A panel of arbitrators today rejected Big Tobacco companies’ $800 million claim against New York that sought to reduce their annual payment to the state that was set up as part of the 1998 Master Settlement Agreement with 52 states and territories, Attorney General Eric Schneiderman announced this afternoon. They found that New York had fully complied with its obligations under the agreement and was entitled to full payment, he said.
On top of that, the three retired federal judges that comprised the panel ordered the companies to pay New York more than $92 million they had wrongfully withheld from the 2003 annual Master Settlement payment.
“This ruling is a huge victory for all New Yorkers, and I applaud the panel for denying Big Tobacco’s efforts to avoid responsibility for illnesses caused by cigarettes—and paid for by taxpayers,” Schneiderman said in a statement. “Big Tobacco companies contribute to the deaths of thousands of people every year, in large part by luring more and more young people onto cigarettes. Finally, these companies will be required to reimburse the State for money spent treating New Yorkers made ill by their deadly product.”
The settlement grew out of lawsuits filed by New York and many other states alleging longstanding fraud and conspiracy on the part of Big Tobacco to hide the risks and addictive nature of tobacco products from the public and the government. The states pay for the impact of cigarettes through Medicaid, a health-care program for the poor and disabled, and other health and welfare programs.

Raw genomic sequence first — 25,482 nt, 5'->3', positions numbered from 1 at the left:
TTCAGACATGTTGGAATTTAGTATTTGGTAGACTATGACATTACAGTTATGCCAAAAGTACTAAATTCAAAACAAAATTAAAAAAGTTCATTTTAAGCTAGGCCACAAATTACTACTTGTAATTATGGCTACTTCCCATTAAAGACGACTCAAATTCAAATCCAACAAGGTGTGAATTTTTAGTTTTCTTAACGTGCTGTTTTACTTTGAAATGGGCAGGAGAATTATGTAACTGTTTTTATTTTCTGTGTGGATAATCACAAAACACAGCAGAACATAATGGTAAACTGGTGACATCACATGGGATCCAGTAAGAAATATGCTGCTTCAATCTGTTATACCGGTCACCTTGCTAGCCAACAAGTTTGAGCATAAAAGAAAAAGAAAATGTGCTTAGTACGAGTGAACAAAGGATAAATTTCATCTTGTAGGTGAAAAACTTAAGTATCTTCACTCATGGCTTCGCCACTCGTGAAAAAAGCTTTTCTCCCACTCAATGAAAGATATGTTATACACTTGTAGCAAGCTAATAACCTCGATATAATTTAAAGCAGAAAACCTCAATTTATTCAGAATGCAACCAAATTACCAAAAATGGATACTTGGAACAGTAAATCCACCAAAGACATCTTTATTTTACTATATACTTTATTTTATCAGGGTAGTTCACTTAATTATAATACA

The 15-year-old agreement requires that tobacco companies make annual payments to states and territories in perpetuity. The payments can be adjusted down if four criteria are met, such as if participating manufacturers experienced a market-share loss to tobacco manufacturers that aren’t part of the master settlement and the participating manufacturers shipped fewer cigarettes in the United States than in 1997.
The tobacco companies argued that New York didn’t have in place one of part of one of the criterion in 2003. They claimed the state had a qualifying statute on escrow accounts for non-participating manufacturers but didn’t enforce it. The law requires for non-participating manufacturers to make escrow deposits for every unit of cigarettes sold, that is cigarettes that state excise taxes were paid on and that had excise tax stamps. New York does not tax cigarette sales to or on Indian reservations, so non-participating manufacturers were not required to make escrow deposits for them, so the arbitrators
which was the tobacco companies’ legal argument hinged on, according to the attorney general.
Schneiderman said Big Tobacco is making the same claims against New York for other years and is withholding millions of dollars due to the state.
“This office will make every effort to force the tobacco companies to give New York the money they are unlawfully withholding from the State, including going to court if necessary,” he said.